The story of a British slave will be told when Sold comes to The Phoenix Theatre and Arts Centre in Bordon on July 2 at 7.30pm.
Mary Prince was born into enslavement on the British-owned island of Bermuda in around 1788, the daughter of a house slave, Sue, and a sawyer.
Through Mary’s narrative the audience will be given rare insights into her life as an enslaved person. They will learn of moments of love and conflict, and some of the intricacies of chattel slavery that are seldom heard.
When it was published the harsh realities, the brutality of enslavement, and the treatment and dehumanisation of people shocked readers, as did a woman speaking of flogging and of work that was not just back-breaking but life-taking.
She gave her words and thoughts of how it felt to be enslaved, owned, bought and sold, giving the voice of the chattel that was often silent, silenced, ignored or spoken for.
Mary was illiterate but after moving to London with her master and his family in 1828 she escaped and told her story to Thomas Pringle, secretary of the Society for the Mitigation and Gradual Abolition of Slavery Throughout the British Dominions.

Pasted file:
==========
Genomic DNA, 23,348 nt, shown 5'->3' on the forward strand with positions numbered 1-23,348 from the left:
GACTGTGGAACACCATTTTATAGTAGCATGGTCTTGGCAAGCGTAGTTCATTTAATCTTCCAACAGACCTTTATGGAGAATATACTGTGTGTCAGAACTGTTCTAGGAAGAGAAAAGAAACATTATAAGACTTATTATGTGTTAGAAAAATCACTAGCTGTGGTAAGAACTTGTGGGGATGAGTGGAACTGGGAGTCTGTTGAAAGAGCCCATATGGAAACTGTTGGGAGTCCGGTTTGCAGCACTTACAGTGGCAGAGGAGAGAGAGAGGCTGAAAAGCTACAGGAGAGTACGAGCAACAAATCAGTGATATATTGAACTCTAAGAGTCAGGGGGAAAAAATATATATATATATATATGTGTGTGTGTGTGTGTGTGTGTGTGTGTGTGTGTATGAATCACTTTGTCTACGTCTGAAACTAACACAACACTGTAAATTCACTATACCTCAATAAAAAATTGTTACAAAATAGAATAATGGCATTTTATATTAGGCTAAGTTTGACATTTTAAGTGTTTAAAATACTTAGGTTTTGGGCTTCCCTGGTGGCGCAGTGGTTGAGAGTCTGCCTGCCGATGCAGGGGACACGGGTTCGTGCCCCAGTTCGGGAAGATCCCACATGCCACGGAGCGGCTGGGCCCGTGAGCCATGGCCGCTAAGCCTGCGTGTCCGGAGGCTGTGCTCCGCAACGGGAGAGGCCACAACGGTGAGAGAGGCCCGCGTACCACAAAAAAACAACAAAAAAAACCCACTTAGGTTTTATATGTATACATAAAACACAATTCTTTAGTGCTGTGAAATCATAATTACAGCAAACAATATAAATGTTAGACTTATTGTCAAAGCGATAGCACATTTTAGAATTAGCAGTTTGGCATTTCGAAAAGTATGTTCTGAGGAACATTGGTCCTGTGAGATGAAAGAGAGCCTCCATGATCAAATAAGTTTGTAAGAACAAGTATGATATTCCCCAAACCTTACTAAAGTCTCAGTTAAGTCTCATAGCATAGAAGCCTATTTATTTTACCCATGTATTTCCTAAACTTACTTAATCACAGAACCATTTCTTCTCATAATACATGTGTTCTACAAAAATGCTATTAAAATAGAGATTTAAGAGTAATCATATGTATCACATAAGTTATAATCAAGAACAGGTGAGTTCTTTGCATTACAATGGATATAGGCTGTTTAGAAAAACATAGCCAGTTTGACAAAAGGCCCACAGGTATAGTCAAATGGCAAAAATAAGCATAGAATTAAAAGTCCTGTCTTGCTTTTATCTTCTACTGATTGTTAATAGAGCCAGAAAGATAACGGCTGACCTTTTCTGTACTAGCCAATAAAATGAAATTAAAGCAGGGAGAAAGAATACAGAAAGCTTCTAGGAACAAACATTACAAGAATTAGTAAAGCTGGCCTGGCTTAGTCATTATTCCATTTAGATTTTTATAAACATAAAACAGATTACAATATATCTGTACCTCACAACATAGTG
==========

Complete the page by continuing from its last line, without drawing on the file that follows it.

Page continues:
Published as The History of Mary Prince in 1831, it was the first account of a black slave woman’s life published in the UK and it galvanised Britain’s anti-slavery movement.
Those who read her book can now picture slaves as people with feelings, hopes and dreams.
It also highlights Britain’s role in enslavement – many think of slavery as an American experience through stories of the deep south, and forget Britain played a major role. Mary’s words help to remind people.